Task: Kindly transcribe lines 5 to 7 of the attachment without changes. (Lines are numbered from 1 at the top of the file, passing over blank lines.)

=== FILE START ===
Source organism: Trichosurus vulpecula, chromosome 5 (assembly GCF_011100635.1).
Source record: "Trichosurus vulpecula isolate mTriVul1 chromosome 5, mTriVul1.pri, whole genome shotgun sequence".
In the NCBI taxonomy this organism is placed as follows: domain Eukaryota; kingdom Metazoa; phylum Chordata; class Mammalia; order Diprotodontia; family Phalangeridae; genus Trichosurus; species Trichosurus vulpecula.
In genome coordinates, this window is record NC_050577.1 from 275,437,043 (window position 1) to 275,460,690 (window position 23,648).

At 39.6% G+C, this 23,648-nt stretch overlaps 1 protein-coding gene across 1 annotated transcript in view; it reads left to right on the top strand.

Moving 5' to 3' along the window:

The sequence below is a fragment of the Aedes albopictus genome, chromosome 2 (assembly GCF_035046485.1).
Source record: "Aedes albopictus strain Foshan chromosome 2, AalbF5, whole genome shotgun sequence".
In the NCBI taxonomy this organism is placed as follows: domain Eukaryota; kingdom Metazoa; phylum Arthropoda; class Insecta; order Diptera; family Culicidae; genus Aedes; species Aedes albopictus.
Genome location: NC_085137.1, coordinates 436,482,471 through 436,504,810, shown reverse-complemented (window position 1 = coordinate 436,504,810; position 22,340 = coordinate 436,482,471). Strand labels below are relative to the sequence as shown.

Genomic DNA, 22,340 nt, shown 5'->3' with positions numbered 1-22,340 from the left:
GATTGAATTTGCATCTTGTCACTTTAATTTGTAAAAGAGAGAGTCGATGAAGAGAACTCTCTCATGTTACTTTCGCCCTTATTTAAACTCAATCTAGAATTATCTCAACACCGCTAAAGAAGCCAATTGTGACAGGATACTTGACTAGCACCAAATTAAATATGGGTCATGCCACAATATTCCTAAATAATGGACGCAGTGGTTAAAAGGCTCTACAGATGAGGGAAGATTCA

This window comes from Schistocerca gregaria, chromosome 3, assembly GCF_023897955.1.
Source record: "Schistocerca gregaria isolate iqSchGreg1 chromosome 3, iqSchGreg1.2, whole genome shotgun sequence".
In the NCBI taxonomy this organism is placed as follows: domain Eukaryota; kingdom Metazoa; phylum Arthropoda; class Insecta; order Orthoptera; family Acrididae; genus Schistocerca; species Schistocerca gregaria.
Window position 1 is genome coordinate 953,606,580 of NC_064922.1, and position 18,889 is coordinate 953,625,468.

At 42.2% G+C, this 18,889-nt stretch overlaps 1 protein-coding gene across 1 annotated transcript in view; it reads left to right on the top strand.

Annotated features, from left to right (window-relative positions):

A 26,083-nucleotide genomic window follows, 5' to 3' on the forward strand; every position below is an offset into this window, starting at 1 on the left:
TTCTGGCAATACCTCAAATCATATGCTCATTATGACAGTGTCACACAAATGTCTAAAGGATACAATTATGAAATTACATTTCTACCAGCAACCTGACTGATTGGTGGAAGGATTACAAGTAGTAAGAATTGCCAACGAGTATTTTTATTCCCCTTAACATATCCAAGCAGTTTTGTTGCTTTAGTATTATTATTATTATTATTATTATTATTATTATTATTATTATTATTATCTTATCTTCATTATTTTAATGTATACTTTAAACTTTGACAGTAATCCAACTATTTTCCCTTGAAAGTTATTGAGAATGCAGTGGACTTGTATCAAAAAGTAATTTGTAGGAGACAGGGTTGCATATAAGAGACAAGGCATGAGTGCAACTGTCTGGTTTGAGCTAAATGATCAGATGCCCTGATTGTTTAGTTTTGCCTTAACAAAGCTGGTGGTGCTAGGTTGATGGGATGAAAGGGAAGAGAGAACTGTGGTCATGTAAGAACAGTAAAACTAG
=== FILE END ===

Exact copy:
At 39.6% G+C, this 23,648-nt stretch overlaps 1 protein-coding gene across 1 annotated transcript in view; it reads left to right on the top strand.

Moving 5' to 3' along the window:

The sequence below is a fragment of the Aedes albopictus genome, chromosome 2 (assembly GCF_035046485.1).